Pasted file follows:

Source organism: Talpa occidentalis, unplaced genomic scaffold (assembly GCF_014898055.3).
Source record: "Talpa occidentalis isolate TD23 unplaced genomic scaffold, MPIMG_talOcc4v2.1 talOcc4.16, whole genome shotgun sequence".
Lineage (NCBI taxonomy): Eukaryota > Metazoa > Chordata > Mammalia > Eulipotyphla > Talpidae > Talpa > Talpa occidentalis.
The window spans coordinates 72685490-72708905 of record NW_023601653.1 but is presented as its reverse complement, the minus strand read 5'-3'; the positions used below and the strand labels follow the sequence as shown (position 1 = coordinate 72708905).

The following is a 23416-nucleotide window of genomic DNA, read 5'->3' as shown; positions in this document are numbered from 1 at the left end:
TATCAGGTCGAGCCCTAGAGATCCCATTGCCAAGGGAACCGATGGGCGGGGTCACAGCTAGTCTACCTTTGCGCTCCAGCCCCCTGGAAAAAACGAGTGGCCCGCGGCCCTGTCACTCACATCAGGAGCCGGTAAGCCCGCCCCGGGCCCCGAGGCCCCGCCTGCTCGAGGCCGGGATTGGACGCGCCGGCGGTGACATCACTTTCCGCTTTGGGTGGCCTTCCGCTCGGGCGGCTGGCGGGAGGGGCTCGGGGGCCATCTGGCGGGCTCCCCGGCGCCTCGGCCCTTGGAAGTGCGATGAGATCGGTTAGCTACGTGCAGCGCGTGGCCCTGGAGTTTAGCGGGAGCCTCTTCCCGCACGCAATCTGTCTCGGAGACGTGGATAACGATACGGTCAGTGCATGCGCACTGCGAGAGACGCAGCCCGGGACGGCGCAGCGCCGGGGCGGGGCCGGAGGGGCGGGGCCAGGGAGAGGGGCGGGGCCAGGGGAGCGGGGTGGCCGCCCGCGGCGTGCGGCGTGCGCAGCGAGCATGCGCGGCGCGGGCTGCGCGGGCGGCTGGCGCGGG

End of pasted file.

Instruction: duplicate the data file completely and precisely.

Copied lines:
Source organism: Talpa occidentalis, unplaced genomic scaffold (assembly GCF_014898055.3).
Source record: "Talpa occidentalis isolate TD23 unplaced genomic scaffold, MPIMG_talOcc4v2.1 talOcc4.16, whole genome shotgun sequence".
Lineage (NCBI taxonomy): Eukaryota > Metazoa > Chordata > Mammalia > Eulipotyphla > Talpidae > Talpa > Talpa occidentalis.
The window spans coordinates 72685490-72708905 of record NW_023601653.1 but is presented as its reverse complement, the minus strand read 5'-3'; the positions used below and the strand labels follow the sequence as shown (position 1 = coordinate 72708905).

The following is a 23416-nucleotide window of genomic DNA, read 5'->3' as shown; positions in this document are numbered from 1 at the left end:
TATCAGGTCGAGCCCTAGAGATCCCATTGCCAAGGGAACCGATGGGCGGGGTCACAGCTAGTCTACCTTTGCGCTCCAGCCCCCTGGAAAAAACGAGTGGCCCGCGGCCCTGTCACTCACATCAGGAGCCGGTAAGCCCGCCCCGGGCCCCGAGGCCCCGCCTGCTCGAGGCCGGGATTGGACGCGCCGGCGGTGACATCACTTTCCGCTTTGGGTGGCCTTCCGCTCGGGCGGCTGGCGGGAGGGGCTCGGGGGCCATCTGGCGGGCTCCCCGGCGCCTCGGCCCTTGGAAGTGCGATGAGATCGGTTAGCTACGTGCAGCGCGTGGCCCTGGAGTTTAGCGGGAGCCTCTTCCCGCACGCAATCTGTCTCGGAGACGTGGATAACGATACGGTCAGTGCATGCGCACTGCGAGAGACGCAGCCCGGGACGGCGCAGCGCCGGGGCGGGGCCGGAGGGGCGGGGCCAGGGAGAGGGGCGGGGCCAGGGGAGCGGGGTGGCCGCCCGCGGCGTGCGGCGTGCGCAGCGAGCATGCGCGGCGCGGGCTGCGCGGGCGGCTGGCGCGGG